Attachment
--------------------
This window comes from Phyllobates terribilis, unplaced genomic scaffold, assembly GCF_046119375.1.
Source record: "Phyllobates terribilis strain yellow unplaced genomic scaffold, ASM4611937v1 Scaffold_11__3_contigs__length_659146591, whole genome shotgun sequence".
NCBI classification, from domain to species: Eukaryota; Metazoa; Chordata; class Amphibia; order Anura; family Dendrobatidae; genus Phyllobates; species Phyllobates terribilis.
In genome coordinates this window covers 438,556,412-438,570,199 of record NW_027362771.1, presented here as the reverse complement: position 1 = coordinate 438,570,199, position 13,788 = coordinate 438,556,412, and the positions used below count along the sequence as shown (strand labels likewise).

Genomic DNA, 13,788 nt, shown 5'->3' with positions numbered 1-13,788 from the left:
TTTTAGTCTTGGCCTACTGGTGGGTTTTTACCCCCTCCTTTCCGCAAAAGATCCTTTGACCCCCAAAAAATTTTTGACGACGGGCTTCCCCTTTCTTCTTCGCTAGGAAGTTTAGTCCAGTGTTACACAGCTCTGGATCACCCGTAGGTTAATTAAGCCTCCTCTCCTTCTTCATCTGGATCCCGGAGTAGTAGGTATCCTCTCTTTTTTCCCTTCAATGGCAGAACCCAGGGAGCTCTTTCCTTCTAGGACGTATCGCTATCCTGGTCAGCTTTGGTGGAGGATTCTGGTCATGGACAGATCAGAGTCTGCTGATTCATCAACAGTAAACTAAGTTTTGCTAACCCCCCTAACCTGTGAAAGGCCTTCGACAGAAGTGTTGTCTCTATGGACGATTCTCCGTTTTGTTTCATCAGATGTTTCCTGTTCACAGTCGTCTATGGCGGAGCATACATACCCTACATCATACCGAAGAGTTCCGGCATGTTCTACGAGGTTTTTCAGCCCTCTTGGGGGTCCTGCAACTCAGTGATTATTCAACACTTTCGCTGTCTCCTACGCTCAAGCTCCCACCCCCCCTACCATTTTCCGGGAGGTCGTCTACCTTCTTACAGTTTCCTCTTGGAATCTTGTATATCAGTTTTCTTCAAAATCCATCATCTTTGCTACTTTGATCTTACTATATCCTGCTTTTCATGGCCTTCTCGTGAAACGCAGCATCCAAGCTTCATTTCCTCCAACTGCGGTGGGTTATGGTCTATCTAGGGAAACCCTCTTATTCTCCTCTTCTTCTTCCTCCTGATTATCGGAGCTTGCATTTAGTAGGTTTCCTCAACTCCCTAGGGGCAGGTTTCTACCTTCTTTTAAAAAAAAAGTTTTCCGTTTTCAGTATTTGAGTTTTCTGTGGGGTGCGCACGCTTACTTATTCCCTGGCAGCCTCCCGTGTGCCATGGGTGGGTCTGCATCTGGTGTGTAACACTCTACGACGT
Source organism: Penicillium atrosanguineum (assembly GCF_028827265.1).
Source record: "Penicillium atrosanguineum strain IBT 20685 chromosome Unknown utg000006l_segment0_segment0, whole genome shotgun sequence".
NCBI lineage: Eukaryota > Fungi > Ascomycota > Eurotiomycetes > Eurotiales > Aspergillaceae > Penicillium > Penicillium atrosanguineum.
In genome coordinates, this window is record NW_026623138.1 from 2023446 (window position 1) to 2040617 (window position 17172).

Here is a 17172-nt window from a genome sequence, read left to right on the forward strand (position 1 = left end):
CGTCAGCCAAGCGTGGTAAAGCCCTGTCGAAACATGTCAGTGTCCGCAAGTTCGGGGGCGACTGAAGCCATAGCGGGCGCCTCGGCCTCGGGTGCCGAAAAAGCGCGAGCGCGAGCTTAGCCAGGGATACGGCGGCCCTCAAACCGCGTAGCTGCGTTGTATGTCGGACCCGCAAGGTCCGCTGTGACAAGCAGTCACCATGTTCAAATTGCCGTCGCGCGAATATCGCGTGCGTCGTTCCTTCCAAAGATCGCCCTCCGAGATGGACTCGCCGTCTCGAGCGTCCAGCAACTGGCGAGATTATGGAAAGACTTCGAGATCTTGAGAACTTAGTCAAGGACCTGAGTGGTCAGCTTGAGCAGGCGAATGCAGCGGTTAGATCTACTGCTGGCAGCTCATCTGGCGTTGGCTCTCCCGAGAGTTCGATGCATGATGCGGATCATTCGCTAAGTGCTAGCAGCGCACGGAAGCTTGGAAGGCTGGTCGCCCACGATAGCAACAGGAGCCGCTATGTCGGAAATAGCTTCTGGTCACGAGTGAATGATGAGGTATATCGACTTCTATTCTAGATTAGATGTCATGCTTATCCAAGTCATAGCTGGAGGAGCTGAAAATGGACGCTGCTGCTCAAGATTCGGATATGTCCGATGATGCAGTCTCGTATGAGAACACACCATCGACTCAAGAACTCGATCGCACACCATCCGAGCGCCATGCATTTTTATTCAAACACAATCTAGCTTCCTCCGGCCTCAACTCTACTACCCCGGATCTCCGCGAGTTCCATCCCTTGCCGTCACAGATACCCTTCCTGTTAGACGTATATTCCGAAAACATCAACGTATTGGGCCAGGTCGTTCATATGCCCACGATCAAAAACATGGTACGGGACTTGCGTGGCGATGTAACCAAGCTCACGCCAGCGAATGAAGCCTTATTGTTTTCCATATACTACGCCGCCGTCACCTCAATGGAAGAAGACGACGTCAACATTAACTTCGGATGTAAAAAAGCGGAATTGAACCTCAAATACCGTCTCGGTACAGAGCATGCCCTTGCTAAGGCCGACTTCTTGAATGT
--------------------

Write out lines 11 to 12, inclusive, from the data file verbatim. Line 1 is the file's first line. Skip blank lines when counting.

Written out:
Here is a 17172-nt window from a genome sequence, read left to right on the forward strand (position 1 = left end):
CGTCAGCCAAGCGTGGTAAAGCCCTGTCGAAACATGTCAGTGTCCGCAAGTTCGGGGGCGACTGAAGCCATAGCGGGCGCCTCGGCCTCGGGTGCCGAAAAAGCGCGAGCGCGAGCTTAGCCAGGGATACGGCGGCCCTCAAACCGCGTAGCTGCGTTGTATGTCGGACCCGCAAGGTCCGCTGTGACAAGCAGTCACCATGTTCAAATTGCCGTCGCGCGAATATCGCGTGCGTCGTTCCTTCCAAAGATCGCCCTCCGAGATGGACTCGCCGTCTCGAGCGTCCAGCAACTGGCGAGATTATGGAAAGACTTCGAGATCTTGAGAACTTAGTCAAGGACCTGAGTGGTCAGCTTGAGCAGGCGAATGCAGCGGTTAGATCTACTGCTGGCAGCTCATCTGGCGTTGGCTCTCCCGAGAGTTCGATGCATGATGCGGATCATTCGCTAAGTGCTAGCAGCGCACGGAAGCTTGGAAGGCTGGTCGCCCACGATAGCAACAGGAGCCGCTATGTCGGAAATAGCTTCTGGTCACGAGTGAATGATGAGGTATATCGACTTCTATTCTAGATTAGATGTCATGCTTATCCAAGTCATAGCTGGAGGAGCTGAAAATGGACGCTGCTGCTCAAGATTCGGATATGTCCGATGATGCAGTCTCGTATGAGAACACACCATCGACTCAAGAACTCGATCGCACACCATCCGAGCGCCATGCATTTTTATTCAAACACAATCTAGCTTCCTCCGGCCTCAACTCTACTACCCCGGATCTCCGCGAGTTCCATCCCTTGCCGTCACAGATACCCTTCCTGTTAGACGTATATTCCGAAAACATCAACGTATTGGGCCAGGTCGTTCATATGCCCACGATCAAAAACATGGTACGGGACTTGCGTGGCGATGTAACCAAGCTCACGCCAGCGAATGAAGCCTTATTGTTTTCCATATACTACGCCGCCGTCACCTCAATGGAAGAAGACGACGTCAACATTAACTTCGGATGTAAAAAAGCGGAATTGAACCTCAAATACCGTCTCGGTACAGAGCATGCCCTTGCTAAGGCCGACTTCTTGAATGT